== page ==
This week in trading history Mark Zuckerberg launched the first version of Facebook, the Explorer 1 launched into space, and Rolls Royce declared bankruptcy.
U.S stocks fell over 7% due to fear of entering the first World War. It wasn’t until 2nd April the U.S. officially entered the war.
The Explorer 1 was the first successful U.S. satellite launch, finally answering the Soviets in the space race. The Soviet launched Sputnik in October 1957 and the U.S stock markets had fallen 10% in the weeks following. When the Vanguard rocket failed on 6th December, stocks fell a further 6%. After the successful launch of Explorer 1, the markets were finally were back on the rise.
Google’s parent company, Alphabet, surpassed Apple as the most valuable public company on this day. The two companies would flitter back and forth for the title until Apple’s stock would fully take off in 2017. In 2020, the most valuable company in the World was Saudi Aramco with a market cap of $1.68tn, but Apple, Alphabet, Microsoft and Amazon were in the top five.
The Federal Reserve tried to prevent the re-loaning of Reserve funds to brokers as the 1920s bull market reached historic heights. Stocks hit a brief decline whilst speculators feared that the bull market was on its last legs however. As banks continued to lend to speculators the bubble remained inflated until 3rd September 1929 when the Great Depression hit.
Open Text went public, spurring on other search engine companies to join the tech bubble and go public. Within four months of Open Text, Lycos, Excite and Yahoo all had IPOs. Open text was relatively volatile during the tech bubble, their share price jumping between $1.19 to $6.67.
In Holland, the Tulip market crashed. In one day there were no buyers for tulips, after reach ingprices as high as 6,000 Guilders for a single bulb. For reference, at the time, the average wag was between 200-400 Guiders and a small-town house would sell for around 300 Guilders. By May 1638 tulip contracts were annulled for 3.5 cents on the dollar, a total drop of 96.5%.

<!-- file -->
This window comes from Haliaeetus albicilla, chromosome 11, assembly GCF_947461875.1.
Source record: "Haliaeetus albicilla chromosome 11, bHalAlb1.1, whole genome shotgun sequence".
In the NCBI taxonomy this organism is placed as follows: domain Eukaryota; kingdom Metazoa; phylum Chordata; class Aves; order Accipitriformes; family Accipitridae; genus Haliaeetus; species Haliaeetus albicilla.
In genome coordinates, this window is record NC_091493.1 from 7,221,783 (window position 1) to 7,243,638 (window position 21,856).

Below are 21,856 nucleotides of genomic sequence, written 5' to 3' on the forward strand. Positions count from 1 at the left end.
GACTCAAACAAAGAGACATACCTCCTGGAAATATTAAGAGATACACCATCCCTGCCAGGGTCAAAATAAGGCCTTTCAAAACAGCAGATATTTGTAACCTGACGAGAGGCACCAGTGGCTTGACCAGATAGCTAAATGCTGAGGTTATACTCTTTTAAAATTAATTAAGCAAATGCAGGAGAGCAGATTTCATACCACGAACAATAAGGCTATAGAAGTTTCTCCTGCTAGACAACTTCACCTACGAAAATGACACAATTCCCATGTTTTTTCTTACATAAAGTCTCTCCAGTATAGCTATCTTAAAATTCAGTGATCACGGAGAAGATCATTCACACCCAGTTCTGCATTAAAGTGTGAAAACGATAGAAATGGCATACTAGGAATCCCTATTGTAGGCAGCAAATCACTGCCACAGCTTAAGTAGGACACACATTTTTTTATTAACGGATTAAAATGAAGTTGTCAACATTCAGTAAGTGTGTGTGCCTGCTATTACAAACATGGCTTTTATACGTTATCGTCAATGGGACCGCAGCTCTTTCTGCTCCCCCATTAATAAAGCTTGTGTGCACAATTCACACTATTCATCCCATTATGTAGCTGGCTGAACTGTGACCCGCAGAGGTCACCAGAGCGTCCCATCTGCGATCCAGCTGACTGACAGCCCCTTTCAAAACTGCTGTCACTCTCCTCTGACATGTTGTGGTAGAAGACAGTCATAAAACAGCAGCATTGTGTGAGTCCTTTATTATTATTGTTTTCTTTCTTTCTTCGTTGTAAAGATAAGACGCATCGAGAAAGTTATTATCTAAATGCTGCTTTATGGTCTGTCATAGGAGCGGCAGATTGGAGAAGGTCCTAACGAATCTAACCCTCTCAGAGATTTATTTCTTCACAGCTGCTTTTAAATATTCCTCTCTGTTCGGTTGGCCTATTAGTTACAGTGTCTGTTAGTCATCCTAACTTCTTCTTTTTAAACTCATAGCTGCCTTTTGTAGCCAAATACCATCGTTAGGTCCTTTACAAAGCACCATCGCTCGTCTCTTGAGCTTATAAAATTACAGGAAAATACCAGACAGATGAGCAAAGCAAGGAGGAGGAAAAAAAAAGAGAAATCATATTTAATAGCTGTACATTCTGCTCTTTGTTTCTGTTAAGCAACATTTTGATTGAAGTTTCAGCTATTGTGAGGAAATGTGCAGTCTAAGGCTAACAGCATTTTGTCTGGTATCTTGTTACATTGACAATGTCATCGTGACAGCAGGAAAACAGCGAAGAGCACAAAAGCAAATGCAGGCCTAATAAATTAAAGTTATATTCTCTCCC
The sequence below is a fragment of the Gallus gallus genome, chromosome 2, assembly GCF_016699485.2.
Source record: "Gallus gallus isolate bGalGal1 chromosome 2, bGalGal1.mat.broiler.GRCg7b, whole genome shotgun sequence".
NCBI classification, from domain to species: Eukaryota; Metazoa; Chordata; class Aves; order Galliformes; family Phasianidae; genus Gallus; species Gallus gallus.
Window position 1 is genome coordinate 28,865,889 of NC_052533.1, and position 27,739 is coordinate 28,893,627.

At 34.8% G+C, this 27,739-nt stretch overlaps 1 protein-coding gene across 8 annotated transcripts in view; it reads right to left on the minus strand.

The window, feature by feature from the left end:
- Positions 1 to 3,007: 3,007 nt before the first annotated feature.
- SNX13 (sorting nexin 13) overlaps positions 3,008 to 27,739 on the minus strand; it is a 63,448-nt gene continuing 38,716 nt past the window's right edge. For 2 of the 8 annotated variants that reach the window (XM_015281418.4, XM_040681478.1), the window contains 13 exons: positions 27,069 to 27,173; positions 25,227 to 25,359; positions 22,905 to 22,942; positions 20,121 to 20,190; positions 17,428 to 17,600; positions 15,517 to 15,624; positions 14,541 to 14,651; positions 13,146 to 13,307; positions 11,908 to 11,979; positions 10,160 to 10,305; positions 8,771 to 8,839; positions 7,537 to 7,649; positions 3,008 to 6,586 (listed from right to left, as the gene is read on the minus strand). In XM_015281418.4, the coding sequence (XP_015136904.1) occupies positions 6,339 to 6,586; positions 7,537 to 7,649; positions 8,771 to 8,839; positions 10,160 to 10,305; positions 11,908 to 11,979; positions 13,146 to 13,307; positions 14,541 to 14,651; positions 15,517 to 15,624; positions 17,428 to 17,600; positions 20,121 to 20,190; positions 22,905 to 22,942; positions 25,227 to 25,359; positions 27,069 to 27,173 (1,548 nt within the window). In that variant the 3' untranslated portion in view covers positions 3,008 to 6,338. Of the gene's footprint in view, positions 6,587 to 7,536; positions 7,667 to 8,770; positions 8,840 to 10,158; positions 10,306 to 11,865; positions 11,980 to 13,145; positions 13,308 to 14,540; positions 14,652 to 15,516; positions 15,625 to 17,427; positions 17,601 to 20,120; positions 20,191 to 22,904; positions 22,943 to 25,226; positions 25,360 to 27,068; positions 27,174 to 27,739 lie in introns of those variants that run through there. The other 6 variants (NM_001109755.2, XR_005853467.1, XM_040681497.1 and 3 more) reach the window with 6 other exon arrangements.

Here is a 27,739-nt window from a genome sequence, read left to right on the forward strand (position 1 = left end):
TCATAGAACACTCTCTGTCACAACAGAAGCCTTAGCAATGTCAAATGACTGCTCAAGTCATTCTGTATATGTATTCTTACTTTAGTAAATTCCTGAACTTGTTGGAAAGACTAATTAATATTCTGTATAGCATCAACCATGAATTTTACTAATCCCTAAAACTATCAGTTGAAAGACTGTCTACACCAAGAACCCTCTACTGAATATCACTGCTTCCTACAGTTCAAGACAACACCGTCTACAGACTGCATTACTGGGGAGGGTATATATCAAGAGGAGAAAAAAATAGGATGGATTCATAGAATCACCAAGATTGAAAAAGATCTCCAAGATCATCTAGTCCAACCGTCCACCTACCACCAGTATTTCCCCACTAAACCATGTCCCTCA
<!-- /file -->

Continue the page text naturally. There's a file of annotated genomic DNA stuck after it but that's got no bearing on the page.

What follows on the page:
A day after the Fed had released orders to stop banks lending, the National City Bank of New York announced $25m in lending for stock market speculators.
Rolls Royce declared bankruptcy. However, they were able to build themselves back up again and in 2019 the company had a total asset of £32,266m.
A 19-year-old Mark Zuckerberg launched Facebook. The website was first only open to Harvard students, but as we all know, this quickly expanded. Facebook had its IPO on 18th May 2012 and the company was valued at $90bn, making it the largest IPO in history at the time. As of 2020, 2.7 billion people were active users on Facebook and the company had a net worth of $735.8Bn.
Laker Airways collapsed, owing £270m to banks and other creditors. Laker Airways was one of the first low cost airline operating out of the UK. Their headquarters were in Gatwick Airport and began operating in July 1966.
Ronald Reagan, the 40th President of the United States, was born on this day. Prior to becoming President he was a successful actor, appearing in over 50 movies including ‘Cowboy from Brooklyn’ and ‘Kings Row’. He was a Republican and supported anti-Communist movements worldwide, expanding the military and ultimately leading to the end of the Cold War.
Bruce McCandless became the first human to fly free in space. Using a gas-powered jet pack, he was untethered and floated 300 feet away from the space shuttle Challenger and back again.